For many of us, every time the movie Shawshank Redemption comes on; you stop what you are doing to watch, no matter how many times you may have seen the movie (if you have not seen it, warning, spoiler alert!). It never ceases to amaze how far Andy Dufresne had to crawl in unspeakable sewage filth, five football fields in length, to finally attain his freedom. And to think, it all started by accident when he carved his name with a tiny rock hammer in his cell, which led to a piece of wall material falling to the ground in the process.
In life, it can feel like our progression to live fully has been put on hold because of injury or surgery. Limitations in our daily activities can even make us feel like we are trapped inside an invisible cell. We can see what’s happening all around us but cannot participate or feel like we can. Whether it be an actual prison cell wall or the tissues in our body, all materials have a breaking point. If either is stressed beyond a certain point by either picking at it with a rock hammer to break out of prison or returning to activity too quickly, breakdown or injury will occur. Time and again, the most common reason recovery from injury takes longer than expected is because of the belief that – “If I feel no pain, then that must mean I am back to normal. I’m cured!” This misconception is why healing is slowed and returning to normal is never achieved; healing was never given the proper time and attention.
Our Skewed Expectations
This type of thinking is reinforced by our hurried and sped-up life today, where we expect lightning-fast results based on upgrades in technology and service; look no further than Amazon Delivery! Unfortunately, our bodies cannot be expected to heal faster without the right amount of stress through appropriate exercises – this takes time, but the proper approach can shorten that time. Are you frustrated that your progression is not a steady climb but is rather two steps forward and one to two steps back? Attention to detail by your therapist and some “elbow grease” on your part is still required to feel like you’re “as good as new!” When going through treatment for any injury or recovery from post-surgery, if one can keep a single important concept in mind, there should be little to no delay in returning to normal life. This concept is the Body Bank Account.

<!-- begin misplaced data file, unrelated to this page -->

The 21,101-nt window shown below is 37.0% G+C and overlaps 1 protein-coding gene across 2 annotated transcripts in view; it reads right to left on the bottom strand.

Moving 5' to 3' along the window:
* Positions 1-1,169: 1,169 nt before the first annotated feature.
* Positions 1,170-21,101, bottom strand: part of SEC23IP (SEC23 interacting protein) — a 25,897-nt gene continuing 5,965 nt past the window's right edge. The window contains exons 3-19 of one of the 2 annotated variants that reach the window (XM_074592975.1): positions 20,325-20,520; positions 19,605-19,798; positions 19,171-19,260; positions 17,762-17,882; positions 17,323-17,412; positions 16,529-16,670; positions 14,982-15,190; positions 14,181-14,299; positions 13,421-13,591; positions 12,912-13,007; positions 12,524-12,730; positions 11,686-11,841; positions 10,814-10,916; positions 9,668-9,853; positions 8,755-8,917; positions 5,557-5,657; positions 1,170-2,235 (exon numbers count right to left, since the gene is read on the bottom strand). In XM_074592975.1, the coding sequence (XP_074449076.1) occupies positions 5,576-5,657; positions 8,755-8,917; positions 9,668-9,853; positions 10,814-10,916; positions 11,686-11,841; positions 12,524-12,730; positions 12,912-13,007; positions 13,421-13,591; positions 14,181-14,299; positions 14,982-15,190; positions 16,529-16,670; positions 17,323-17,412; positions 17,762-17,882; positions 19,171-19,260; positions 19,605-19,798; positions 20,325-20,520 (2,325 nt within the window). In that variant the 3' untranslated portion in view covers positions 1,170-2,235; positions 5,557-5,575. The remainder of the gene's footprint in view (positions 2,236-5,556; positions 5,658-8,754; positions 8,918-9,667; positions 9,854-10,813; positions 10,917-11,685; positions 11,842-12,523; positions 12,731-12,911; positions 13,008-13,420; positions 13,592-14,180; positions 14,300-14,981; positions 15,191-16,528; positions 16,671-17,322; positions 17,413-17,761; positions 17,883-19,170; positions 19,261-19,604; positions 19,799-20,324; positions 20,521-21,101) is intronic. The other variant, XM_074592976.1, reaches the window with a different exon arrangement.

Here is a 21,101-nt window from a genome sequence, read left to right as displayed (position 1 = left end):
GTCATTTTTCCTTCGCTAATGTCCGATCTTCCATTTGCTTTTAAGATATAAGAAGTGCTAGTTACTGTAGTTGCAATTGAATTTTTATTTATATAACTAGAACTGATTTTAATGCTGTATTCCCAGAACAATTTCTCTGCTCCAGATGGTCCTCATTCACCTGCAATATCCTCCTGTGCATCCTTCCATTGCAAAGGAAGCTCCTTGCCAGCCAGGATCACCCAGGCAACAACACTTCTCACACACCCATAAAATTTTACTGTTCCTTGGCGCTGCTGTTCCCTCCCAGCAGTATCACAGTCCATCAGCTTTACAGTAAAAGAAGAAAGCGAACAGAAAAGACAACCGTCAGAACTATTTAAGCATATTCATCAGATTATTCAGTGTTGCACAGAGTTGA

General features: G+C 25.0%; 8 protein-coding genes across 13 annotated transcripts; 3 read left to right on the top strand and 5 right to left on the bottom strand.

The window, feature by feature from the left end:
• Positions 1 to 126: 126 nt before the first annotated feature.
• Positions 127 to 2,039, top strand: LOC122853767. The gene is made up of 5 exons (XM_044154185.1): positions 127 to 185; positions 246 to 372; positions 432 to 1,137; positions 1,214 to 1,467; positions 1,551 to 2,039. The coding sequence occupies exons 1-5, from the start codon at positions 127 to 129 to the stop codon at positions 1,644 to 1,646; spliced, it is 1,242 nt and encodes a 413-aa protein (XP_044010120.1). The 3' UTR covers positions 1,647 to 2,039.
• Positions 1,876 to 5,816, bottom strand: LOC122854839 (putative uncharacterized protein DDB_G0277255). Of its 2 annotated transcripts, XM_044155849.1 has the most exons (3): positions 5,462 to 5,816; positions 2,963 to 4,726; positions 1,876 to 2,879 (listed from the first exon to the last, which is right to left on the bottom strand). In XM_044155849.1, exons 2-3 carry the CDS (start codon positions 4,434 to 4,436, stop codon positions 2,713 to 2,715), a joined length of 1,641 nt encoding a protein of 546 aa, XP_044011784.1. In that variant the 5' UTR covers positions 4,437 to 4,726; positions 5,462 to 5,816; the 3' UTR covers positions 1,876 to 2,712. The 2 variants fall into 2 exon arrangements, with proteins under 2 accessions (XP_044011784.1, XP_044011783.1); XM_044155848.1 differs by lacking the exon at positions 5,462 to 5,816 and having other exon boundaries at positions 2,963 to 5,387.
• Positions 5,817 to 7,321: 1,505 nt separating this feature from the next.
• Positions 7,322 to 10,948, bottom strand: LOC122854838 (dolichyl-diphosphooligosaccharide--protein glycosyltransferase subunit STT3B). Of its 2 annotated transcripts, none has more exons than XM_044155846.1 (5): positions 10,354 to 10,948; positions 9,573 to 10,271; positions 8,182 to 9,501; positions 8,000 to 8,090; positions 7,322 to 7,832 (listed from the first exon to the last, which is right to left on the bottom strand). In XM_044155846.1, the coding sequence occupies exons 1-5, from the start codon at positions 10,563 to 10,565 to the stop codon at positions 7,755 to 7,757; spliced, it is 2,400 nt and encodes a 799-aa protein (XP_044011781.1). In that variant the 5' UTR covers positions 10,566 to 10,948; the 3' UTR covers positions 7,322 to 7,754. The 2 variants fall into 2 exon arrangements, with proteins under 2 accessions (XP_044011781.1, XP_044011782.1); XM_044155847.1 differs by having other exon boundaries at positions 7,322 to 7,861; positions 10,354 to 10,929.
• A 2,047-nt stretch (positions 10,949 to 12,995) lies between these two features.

The Body Bank Account
Like a regular bank account, you can either put money in the bank or take money out. You can either have a positive amount of money in your account or overdraw and be in the negative. Putting ‘money’ in your Body Bank Account means doing all the right things: having a proactive mindset, performing your prescribed exercises on the day-to-day, being mindful of your posture at all times, getting enough rest, and intaking enough protein and nutrient-dense foods to promote healing.
By putting money in the bank, you are building up enough positive reserves to cushion against the physical stresses of wear and tear activities. Whether you are in the positive by a million dollars or by a single dollar, it is all going to feel the same. You will not experience pain no matter how large or small the cushion is unless you have less than zero dollars and are in the negative.
But timing matters too. If you do too much too fast, even of your prescribed putting-money-in-the-bank exercises, that can be detrimental, causing tissues to overload and break down. This is taking money out of the Body Bank Account, and leading you into the negative. An example of this is putting too much weight on a healing fracture. Bone needs to bear weight to progress and heal, but to do so too fast can slow healing and cause persistent pain or discomfort. Much like an actual bank account, being in the negative for your Body Bank Account is painful and the farther negative you are, the more pain you feel. How many times have you started to feel “normal again” after treatment, only to come back a day or two later and feel like you are back to square one, in pain and misery? WHY IS THAT? Here is an example that will put it all together: